The 2-inch-square advertisement in the April 2021 aviation monthly proclaims: “For Sale, One Off Prototype, The Very First Business Jet, Very Low Time.” The accompanying image is of a sleek four-engine mini airliner, a stylistic cross between a Douglas DC-8 and a Convair B-58 Hustler. This is the McDonnell 119/220, the very first business jet, which you probably never heard of.
The year is 1957, and the jet age is in full swing. Jet fighter protypes fill the skies at a rate of three or four per year. The Boeing 707 will make its first flight and enter service with Pan Am within a year, and the Douglas DC-8 and Convair 880/990 will not be far behind. The McDonnell Aircraft Corporation is right in the thick of it with its successful F-101 Voodoo interceptor and the equally impressive Banshee and Demon fighters for the Navy. And its iconic F-4 Phantom is on the drawing boards.
In this heady environment, founder James McDonnell and his board of directors decide to pursue a military contract for a jet-powered utility/cargo aircraft. Up until this time, McDonnell (the merger with Douglas would come many years later) had restricted its efforts to jet fighters and missiles. However, since the jet technology was spinning off from military projects, it seemed if not a sure bet, then one it could afford to take, at least.
The McDonnell 119 was an elegant design with deeply swept wings and tail surfaces, four engines in separate pods under the wings, and a roomy cockpit with a large greenhouse. The prototype had a service ceiling of 45,000 feet, a max range of 2,500 miles, and a maximum speed of around 490 knots. The cabin was designed for 10 passengers in a luxury configuration or 29 in three-abreast seating. Its first flight occurred in early 1959, and the aircraft’s performance and handling qualities met or exceeded all expectations. And the aircraft had a distinctive appearance, more like a fighter bomber than a business jet.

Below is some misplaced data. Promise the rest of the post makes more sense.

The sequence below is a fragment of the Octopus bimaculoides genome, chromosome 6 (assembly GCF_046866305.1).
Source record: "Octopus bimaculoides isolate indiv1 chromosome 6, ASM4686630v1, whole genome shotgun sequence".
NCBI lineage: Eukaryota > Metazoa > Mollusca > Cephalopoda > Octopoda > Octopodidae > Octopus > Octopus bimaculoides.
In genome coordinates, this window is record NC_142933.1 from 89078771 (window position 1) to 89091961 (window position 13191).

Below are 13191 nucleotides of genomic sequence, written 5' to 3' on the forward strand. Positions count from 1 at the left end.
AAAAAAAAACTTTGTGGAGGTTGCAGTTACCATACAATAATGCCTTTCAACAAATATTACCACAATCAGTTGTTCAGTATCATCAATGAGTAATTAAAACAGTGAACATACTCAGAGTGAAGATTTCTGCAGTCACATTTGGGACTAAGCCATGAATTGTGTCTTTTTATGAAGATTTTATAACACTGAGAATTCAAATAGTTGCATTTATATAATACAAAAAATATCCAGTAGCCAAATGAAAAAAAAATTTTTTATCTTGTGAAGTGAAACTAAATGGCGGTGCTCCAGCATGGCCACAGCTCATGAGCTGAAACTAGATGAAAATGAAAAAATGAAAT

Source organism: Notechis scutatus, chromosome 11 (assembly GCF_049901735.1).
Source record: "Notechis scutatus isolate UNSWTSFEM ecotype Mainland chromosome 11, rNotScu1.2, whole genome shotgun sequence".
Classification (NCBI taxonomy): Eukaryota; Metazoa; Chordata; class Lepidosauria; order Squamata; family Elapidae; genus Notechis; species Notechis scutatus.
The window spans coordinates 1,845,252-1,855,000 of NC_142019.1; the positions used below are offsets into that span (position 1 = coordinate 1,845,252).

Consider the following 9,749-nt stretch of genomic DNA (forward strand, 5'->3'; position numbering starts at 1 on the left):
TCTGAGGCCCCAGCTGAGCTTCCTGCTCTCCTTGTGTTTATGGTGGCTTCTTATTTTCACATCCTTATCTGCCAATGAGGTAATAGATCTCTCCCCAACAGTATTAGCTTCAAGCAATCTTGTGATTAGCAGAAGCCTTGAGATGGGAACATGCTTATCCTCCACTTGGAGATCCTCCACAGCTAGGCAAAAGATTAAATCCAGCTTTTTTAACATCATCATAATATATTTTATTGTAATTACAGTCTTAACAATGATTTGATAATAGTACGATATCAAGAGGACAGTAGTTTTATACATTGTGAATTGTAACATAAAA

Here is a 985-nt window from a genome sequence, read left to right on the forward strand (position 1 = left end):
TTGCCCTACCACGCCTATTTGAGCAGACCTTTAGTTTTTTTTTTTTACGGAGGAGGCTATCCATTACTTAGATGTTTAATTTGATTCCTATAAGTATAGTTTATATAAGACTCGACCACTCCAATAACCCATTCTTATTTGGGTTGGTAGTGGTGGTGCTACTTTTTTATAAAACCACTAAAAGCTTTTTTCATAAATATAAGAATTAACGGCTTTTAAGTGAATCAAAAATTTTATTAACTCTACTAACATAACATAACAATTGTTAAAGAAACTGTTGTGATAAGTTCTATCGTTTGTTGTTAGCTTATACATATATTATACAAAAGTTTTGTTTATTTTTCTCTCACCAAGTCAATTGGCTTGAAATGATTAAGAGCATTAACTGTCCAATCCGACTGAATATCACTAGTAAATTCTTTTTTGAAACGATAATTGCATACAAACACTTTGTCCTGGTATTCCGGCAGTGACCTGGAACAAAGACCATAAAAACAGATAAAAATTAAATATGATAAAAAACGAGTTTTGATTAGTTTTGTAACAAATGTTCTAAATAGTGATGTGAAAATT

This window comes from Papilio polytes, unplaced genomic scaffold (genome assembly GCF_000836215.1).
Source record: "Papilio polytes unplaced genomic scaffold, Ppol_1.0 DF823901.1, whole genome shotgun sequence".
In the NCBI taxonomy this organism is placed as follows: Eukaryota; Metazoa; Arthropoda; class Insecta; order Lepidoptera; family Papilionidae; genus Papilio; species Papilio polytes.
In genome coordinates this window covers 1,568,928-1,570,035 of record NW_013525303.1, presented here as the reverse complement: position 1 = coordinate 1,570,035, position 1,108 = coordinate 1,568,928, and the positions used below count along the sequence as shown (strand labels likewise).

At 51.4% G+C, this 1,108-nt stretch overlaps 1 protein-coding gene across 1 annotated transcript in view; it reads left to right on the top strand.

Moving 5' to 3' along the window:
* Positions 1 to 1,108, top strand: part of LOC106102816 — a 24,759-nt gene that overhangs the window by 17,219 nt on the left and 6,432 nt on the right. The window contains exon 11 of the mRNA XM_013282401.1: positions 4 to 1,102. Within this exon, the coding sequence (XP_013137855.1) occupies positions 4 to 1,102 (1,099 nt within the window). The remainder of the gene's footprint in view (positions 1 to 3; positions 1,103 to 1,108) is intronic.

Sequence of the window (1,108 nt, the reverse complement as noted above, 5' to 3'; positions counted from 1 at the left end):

Unfortunately, the winner of the Air Force UCX (Utility-Cargo-Experimental) competition was the Lockheed Jetstar of “Goldfinger” movie stardom. The reason for the selection was likely a bit complicated. However, it is thought that the underslung engines on the McDonnell 119 might have been considered too vulnerable to FOD ingestion.
Undaunted, McDonnell repackaged the 119 as the McDonnell 220 and went after the civilian market. The newly christened 220 earned its Federal Aviation Type Certificate in October of 1960, making it the “first certified business jet.” A glamorous marketing video, available today on YouTube, extolled the virtues of a large stand-up cabin and coast-to-coast range. Included is a novel air jet system below the inlets to break up the vortices that develop and lift foreign objects into the engines. While a deal with Pan American seemed to be in the offing, it was not to be, and it appeared the McDonnell 119/220 was headed toward the scrapyard, the usual destination of failed prototypes.
However, this is where the story gets interesting. McDonnell decided to utilize the 220 for several years as a corporate transport, where it excelled. However, around the time McDonnell merged with Douglas Aircraft, the 220 was deemed excess. Next stop was the Flight Safety Foundation for crash survivability research, which it survived intact, another miracle. By the mid-’70s, the 220 was stripped and painted for a new owner. And while the Jetstar had its James Bond moment, rumors abound that the McDonnell 220 prototype had a brief but exciting career in covert South American operations.
And now, as Paul Harvey used to say, the rest of the story. If you fly to the El Paso International Airport, you may find the McDonnel119/220 prototype parked on the general aviation ramp, waiting for its new owner. So, just maybe someone will step up and get this incredible airplane on display or, even better, back in the air where it belongs!